Moya Lothian-McLean Why the creative industry is failing Gen Z

Cover Image - Moya Lothian-McLean
WordsMoya Lothian-McLean

This year’s Ideas Report uncovered some startling facts when it comes to Generation Z. Despite being the most creative cohort of respondents, those under 25 are feeling undervalued, underpaid and overworked, with as many as 50 percent citing mental health as the main creative distraction during the pandemic, and 60 percent thinking of switching jobs in the next six months. Moya Lothian-McLean explains why the creative industry needs to shape up, or risk losing its next generation of talent.

Designs by Raissa Pardini.

See the full Ideas Report and find out what the future of creative work looks like at WeTransfer Ideas Report 2021.

The myth of the tortured artist stretches back to ancient times. Optimum creativity, we are often told, can only emerge under stressful and adverse conditions. Struggle is intrinsic to the production of great art. 

Only in the past few years, in line with increasing evidence of a global mental-health crisis, have we begun to question this myth. There is now far wider recognition that debilitating struggle—the sort of desperate circumstances that can destroy a person—is not something to be romanticized but rather an indication of a system that is not working to support those within it. 

Awareness does not necessarily lead to action though. And, from the testimony of Generation Z (those born between 1997 and 2012), they’re subject to the same lack of safety net that has long dogged the world’s creatives, from ancient Greek poets and philosophers all the way through to Vincent van Gogh. 

Insights from over 10,000 creatives featured in WeTransfer’s mammoth Ideas Report 2021 suggest that we’re at risk of allowing “burnout” to become the defining word of Gen Z’s creative experience.

Sixty percent of Gen Z respondents, dotted around the globe, said that they were considering switching jobs in the next few months. Unsurprising—it’s become an in-joke within my circles to outline a fantasy that involves jacking in the instability of a creative career for a solid, “traditional” nine to five and heading to the countryside. No wonder that Gen Z creatives on platforms such as TikTok are drawn to cozy, nostalgic aesthetics like cottagecore that evoke a supposedly simpler, more sustainable time. It’s a natural response to existing in a field where being overworked, underpaid and isolated is the norm, leading to a breakdown in mental wellbeing—50 percent of those surveyed by WeTransfer cited mental health as their chief creative distraction.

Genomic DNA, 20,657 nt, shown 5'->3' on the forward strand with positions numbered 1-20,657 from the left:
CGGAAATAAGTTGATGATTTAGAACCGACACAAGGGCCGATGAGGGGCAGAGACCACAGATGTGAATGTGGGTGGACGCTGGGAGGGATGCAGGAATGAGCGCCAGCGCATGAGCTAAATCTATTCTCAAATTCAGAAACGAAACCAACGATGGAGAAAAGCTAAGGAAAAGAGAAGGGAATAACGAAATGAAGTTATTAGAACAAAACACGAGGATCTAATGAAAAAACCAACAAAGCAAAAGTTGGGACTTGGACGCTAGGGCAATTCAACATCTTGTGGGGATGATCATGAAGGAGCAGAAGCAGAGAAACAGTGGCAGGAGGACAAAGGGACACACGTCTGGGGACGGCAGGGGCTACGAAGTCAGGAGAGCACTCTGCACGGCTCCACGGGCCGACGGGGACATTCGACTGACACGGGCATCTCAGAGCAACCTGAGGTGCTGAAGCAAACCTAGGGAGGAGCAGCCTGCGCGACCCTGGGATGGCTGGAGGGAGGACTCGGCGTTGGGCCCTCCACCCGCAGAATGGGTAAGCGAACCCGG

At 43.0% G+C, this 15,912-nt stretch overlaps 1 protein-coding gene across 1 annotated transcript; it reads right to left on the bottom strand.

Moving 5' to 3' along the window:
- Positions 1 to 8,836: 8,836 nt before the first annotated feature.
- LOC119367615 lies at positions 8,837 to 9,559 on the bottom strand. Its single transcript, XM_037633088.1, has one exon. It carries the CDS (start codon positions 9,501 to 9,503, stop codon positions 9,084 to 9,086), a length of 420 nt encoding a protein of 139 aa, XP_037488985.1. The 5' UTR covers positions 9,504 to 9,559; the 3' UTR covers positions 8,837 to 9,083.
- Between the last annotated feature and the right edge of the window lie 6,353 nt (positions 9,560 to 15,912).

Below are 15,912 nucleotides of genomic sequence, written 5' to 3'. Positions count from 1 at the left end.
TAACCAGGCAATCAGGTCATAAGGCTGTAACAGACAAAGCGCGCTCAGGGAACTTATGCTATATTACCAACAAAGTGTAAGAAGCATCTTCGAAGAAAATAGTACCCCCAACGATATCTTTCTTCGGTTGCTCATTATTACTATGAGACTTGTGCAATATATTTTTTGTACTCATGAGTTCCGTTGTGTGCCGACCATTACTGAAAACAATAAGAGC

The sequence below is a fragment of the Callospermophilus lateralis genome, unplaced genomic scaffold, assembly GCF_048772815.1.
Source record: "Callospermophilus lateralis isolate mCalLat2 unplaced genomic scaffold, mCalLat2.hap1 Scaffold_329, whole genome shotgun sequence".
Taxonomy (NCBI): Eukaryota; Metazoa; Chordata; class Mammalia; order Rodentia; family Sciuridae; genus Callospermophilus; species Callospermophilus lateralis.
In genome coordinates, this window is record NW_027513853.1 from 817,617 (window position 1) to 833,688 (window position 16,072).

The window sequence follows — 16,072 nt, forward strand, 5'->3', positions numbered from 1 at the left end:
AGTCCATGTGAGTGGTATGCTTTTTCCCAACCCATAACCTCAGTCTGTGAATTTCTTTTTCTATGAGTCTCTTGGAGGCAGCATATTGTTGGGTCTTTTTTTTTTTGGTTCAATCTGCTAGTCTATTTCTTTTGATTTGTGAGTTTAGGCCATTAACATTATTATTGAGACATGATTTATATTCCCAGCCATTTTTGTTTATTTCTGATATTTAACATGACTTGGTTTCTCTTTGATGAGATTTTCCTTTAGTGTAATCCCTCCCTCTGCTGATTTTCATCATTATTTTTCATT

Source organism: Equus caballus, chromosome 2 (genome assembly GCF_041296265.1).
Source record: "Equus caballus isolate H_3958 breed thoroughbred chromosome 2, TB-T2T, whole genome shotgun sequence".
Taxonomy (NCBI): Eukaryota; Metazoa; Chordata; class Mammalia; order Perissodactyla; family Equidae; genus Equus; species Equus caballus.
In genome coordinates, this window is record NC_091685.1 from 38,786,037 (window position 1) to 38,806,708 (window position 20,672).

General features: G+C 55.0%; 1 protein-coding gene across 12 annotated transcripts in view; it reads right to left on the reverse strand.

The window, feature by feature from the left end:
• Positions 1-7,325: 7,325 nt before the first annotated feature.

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The youth are too tired for change—and that’s a problem.

Some of the issues Gen Z creatives are grappling with aren’t particularly new. From India to the UK, the lack of funding for the arts and for creative industries is well documented. Being a “creative” is often seen as a passion project, rather than a profession. It’s long been an industry dominated by freelance workers, who too regularly find themselves shortchanged (one 2016 report found that freelance creatives in the UK lost an annual £5,394 through working for free), largely due to a lack of industry-wide set rates to use as guidelines for how much their labor is worth. 

For Gen Z, entering this arena as workers fresh to the labor market, the struggle is very real. But they’re at a brand new type of sharp end. As creatives who are often working in cutting-edge sectors, such as content creation, they exist in what’s essentially a Wild West when it comes to structures like “industry norms.”

The lack of established practice in these young fields allows for freedom and flexibility regarding the creation of exciting new content—but it’s detrimental in its dearth of personal support networks or industry standards that can be referred to, such as a base rate for a 60-second piece of branded video content. Young marginalized creators are at particular risk of exploitation; not only is their age likely to make them more susceptible to being shortchanged, ethnicity and gender pay gaps also come into play.